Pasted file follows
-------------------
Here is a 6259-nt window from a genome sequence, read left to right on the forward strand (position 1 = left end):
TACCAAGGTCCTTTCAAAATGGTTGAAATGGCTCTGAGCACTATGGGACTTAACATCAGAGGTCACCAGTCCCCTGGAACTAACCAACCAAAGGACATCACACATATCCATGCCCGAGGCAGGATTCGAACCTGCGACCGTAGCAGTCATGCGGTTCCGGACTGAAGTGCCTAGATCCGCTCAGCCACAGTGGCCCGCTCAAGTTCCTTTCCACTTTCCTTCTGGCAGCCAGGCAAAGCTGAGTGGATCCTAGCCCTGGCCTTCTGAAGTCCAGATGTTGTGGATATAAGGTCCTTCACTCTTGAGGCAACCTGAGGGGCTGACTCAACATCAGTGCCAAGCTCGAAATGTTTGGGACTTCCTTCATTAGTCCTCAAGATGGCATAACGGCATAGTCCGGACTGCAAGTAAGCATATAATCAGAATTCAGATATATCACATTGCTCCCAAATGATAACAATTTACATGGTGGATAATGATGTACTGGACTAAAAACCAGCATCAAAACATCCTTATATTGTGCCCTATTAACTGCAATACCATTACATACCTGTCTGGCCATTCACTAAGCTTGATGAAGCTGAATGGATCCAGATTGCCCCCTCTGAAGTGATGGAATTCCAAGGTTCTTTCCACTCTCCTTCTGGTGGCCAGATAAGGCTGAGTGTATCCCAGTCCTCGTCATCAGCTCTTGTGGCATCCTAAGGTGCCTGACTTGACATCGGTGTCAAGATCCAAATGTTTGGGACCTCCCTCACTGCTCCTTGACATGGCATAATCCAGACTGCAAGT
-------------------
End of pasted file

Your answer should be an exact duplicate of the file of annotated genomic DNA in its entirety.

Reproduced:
Here is a 6259-nt window from a genome sequence, read left to right on the forward strand (position 1 = left end):
TACCAAGGTCCTTTCAAAATGGTTGAAATGGCTCTGAGCACTATGGGACTTAACATCAGAGGTCACCAGTCCCCTGGAACTAACCAACCAAAGGACATCACACATATCCATGCCCGAGGCAGGATTCGAACCTGCGACCGTAGCAGTCATGCGGTTCCGGACTGAAGTGCCTAGATCCGCTCAGCCACAGTGGCCCGCTCAAGTTCCTTTCCACTTTCCTTCTGGCAGCCAGGCAAAGCTGAGTGGATCCTAGCCCTGGCCTTCTGAAGTCCAGATGTTGTGGATATAAGGTCCTTCACTCTTGAGGCAACCTGAGGGGCTGACTCAACATCAGTGCCAAGCTCGAAATGTTTGGGACTTCCTTCATTAGTCCTCAAGATGGCATAACGGCATAGTCCGGACTGCAAGTAAGCATATAATCAGAATTCAGATATATCACATTGCTCCCAAATGATAACAATTTACATGGTGGATAATGATGTACTGGACTAAAAACCAGCATCAAAACATCCTTATATTGTGCCCTATTAACTGCAATACCATTACATACCTGTCTGGCCATTCACTAAGCTTGATGAAGCTGAATGGATCCAGATTGCCCCCTCTGAAGTGATGGAATTCCAAGGTTCTTTCCACTCTCCTTCTGGTGGCCAGATAAGGCTGAGTGTATCCCAGTCCTCGTCATCAGCTCTTGTGGCATCCTAAGGTGCCTGACTTGACATCGGTGTCAAGATCCAAATGTTTGGGACCTCCCTCACTGCTCCTTGACATGGCATAATCCAGACTGCAAGT